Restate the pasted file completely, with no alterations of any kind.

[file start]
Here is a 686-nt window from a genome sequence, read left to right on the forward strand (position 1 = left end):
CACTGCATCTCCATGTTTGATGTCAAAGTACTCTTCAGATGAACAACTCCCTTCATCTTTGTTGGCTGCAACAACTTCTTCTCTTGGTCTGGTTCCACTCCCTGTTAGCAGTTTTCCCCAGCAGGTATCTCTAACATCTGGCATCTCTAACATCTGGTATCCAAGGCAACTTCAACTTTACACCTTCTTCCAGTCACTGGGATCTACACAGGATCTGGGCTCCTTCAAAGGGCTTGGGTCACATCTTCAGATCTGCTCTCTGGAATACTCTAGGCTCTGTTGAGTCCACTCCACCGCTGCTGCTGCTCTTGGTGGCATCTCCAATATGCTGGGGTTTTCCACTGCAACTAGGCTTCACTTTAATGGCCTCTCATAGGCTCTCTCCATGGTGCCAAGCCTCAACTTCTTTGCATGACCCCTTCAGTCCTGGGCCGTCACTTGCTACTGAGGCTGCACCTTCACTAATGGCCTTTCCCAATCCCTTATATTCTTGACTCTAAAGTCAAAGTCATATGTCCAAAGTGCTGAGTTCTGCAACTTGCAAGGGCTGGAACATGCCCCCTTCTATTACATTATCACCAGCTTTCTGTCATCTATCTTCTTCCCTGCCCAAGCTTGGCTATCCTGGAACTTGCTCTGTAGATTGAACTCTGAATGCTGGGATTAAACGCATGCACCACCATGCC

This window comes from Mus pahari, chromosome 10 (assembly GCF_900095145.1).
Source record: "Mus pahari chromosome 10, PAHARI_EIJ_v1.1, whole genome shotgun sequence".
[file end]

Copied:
Here is a 686-nt window from a genome sequence, read left to right on the forward strand (position 1 = left end):
CACTGCATCTCCATGTTTGATGTCAAAGTACTCTTCAGATGAACAACTCCCTTCATCTTTGTTGGCTGCAACAACTTCTTCTCTTGGTCTGGTTCCACTCCCTGTTAGCAGTTTTCCCCAGCAGGTATCTCTAACATCTGGCATCTCTAACATCTGGTATCCAAGGCAACTTCAACTTTACACCTTCTTCCAGTCACTGGGATCTACACAGGATCTGGGCTCCTTCAAAGGGCTTGGGTCACATCTTCAGATCTGCTCTCTGGAATACTCTAGGCTCTGTTGAGTCCACTCCACCGCTGCTGCTGCTCTTGGTGGCATCTCCAATATGCTGGGGTTTTCCACTGCAACTAGGCTTCACTTTAATGGCCTCTCATAGGCTCTCTCCATGGTGCCAAGCCTCAACTTCTTTGCATGACCCCTTCAGTCCTGGGCCGTCACTTGCTACTGAGGCTGCACCTTCACTAATGGCCTTTCCCAATCCCTTATATTCTTGACTCTAAAGTCAAAGTCATATGTCCAAAGTGCTGAGTTCTGCAACTTGCAAGGGCTGGAACATGCCCCCTTCTATTACATTATCACCAGCTTTCTGTCATCTATCTTCTTCCCTGCCCAAGCTTGGCTATCCTGGAACTTGCTCTGTAGATTGAACTCTGAATGCTGGGATTAAACGCATGCACCACCATGCC

This window comes from Mus pahari, chromosome 10 (assembly GCF_900095145.1).
Source record: "Mus pahari chromosome 10, PAHARI_EIJ_v1.1, whole genome shotgun sequence".